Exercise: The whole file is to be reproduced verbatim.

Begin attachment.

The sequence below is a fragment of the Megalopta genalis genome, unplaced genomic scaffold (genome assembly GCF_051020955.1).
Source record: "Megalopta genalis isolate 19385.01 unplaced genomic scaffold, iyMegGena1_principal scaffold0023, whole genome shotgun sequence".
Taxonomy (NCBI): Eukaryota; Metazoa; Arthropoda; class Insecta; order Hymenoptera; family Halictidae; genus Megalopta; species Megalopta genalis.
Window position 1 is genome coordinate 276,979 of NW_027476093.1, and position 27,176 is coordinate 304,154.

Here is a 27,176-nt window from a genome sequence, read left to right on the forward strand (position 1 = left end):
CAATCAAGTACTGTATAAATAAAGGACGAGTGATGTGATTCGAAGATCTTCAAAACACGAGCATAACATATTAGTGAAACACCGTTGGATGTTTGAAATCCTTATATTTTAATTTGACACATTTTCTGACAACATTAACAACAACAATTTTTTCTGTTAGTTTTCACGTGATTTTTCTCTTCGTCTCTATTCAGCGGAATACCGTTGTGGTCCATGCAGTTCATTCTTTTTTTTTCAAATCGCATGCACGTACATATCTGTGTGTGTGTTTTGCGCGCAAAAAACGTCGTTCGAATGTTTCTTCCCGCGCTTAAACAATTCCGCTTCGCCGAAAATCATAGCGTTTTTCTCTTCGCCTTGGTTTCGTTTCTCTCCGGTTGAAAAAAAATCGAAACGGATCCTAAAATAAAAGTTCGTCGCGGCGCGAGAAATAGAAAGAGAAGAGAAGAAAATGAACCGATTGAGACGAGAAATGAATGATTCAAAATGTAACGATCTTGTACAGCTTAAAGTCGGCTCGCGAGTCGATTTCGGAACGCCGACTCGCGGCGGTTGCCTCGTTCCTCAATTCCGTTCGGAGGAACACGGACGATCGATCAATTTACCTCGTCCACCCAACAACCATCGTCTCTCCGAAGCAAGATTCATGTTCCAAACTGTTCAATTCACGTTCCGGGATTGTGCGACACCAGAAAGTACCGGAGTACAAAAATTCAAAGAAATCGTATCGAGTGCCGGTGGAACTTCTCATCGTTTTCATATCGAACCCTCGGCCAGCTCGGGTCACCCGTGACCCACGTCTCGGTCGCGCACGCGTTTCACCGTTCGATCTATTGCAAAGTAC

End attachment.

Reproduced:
The sequence below is a fragment of the Megalopta genalis genome, unplaced genomic scaffold (genome assembly GCF_051020955.1).
Source record: "Megalopta genalis isolate 19385.01 unplaced genomic scaffold, iyMegGena1_principal scaffold0023, whole genome shotgun sequence".
Taxonomy (NCBI): Eukaryota; Metazoa; Arthropoda; class Insecta; order Hymenoptera; family Halictidae; genus Megalopta; species Megalopta genalis.
Window position 1 is genome coordinate 276,979 of NW_027476093.1, and position 27,176 is coordinate 304,154.

Here is a 27,176-nt window from a genome sequence, read left to right on the forward strand (position 1 = left end):
CAATCAAGTACTGTATAAATAAAGGACGAGTGATGTGATTCGAAGATCTTCAAAACACGAGCATAACATATTAGTGAAACACCGTTGGATGTTTGAAATCCTTATATTTTAATTTGACACATTTTCTGACAACATTAACAACAACAATTTTTTCTGTTAGTTTTCACGTGATTTTTCTCTTCGTCTCTATTCAGCGGAATACCGTTGTGGTCCATGCAGTTCATTCTTTTTTTTTCAAATCGCATGCACGTACATATCTGTGTGTGTGTTTTGCGCGCAAAAAACGTCGTTCGAATGTTTCTTCCCGCGCTTAAACAATTCCGCTTCGCCGAAAATCATAGCGTTTTTCTCTTCGCCTTGGTTTCGTTTCTCTCCGGTTGAAAAAAAATCGAAACGGATCCTAAAATAAAAGTTCGTCGCGGCGCGAGAAATAGAAAGAGAAGAGAAGAAAATGAACCGATTGAGACGAGAAATGAATGATTCAAAATGTAACGATCTTGTACAGCTTAAAGTCGGCTCGCGAGTCGATTTCGGAACGCCGACTCGCGGCGGTTGCCTCGTTCCTCAATTCCGTTCGGAGGAACACGGACGATCGATCAATTTACCTCGTCCACCCAACAACCATCGTCTCTCCGAAGCAAGATTCATGTTCCAAACTGTTCAATTCACGTTCCGGGATTGTGCGACACCAGAAAGTACCGGAGTACAAAAATTCAAAGAAATCGTATCGAGTGCCGGTGGAACTTCTCATCGTTTTCATATCGAACCCTCGGCCAGCTCGGGTCACCCGTGACCCACGTCTCGGTCGCGCACGCGTTTCACCGTTCGATCTATTGCAAAGTAC